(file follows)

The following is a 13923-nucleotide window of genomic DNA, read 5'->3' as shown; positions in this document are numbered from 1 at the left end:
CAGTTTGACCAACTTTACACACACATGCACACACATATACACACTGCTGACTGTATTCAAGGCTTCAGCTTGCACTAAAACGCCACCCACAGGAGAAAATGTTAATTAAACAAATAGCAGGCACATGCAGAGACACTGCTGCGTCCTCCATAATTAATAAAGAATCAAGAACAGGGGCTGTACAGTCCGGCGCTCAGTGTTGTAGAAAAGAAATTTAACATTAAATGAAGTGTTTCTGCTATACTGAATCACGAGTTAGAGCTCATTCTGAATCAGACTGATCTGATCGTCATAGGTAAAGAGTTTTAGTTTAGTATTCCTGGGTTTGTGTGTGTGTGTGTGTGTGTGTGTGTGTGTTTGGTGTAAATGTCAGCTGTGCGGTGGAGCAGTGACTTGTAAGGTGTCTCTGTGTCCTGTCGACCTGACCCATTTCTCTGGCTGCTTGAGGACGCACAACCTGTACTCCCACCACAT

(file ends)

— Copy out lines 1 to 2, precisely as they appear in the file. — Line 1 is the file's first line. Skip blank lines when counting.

The following is a 13923-nucleotide window of genomic DNA, read 5'->3' as shown; positions in this document are numbered from 1 at the left end:
CAGTTTGACCAACTTTACACACACATGCACACACATATACACACTGCTGACTGTATTCAAGGCTTCAGCTTGCACTAAAACGCCACCCACAGGAGAAAATGTTAATTAAACAAATAGCAGGCACATGCAGAGACACTGCTGCGTCCTCCATAATTAATAAAGAATCAAGAACAGGGGCTGTACAGTCCGGCGCTCAGTGTTGTAGAAAAGAAATTTAACATTAAATGAAGTGTTTCTGCTATACTGAATCACGAGTTAGAGCTCATTCTGAATCAGACTGATCTGATCGTCATAGGTAAAGAGTTTTAGTTTAGTATTCCTGGGTTTGTGTGTGTGTGTGTGTGTGTGTGTGTGTGTTTGGTGTAAATGTCAGCTGTGCGGTGGAGCAGTGACTTGTAAGGTGTCTCTGTGTCCTGTCGACCTGACCCATTTCTCTGGCTGCTTGAGGACGCACAACCTGTACTCCCACCACAT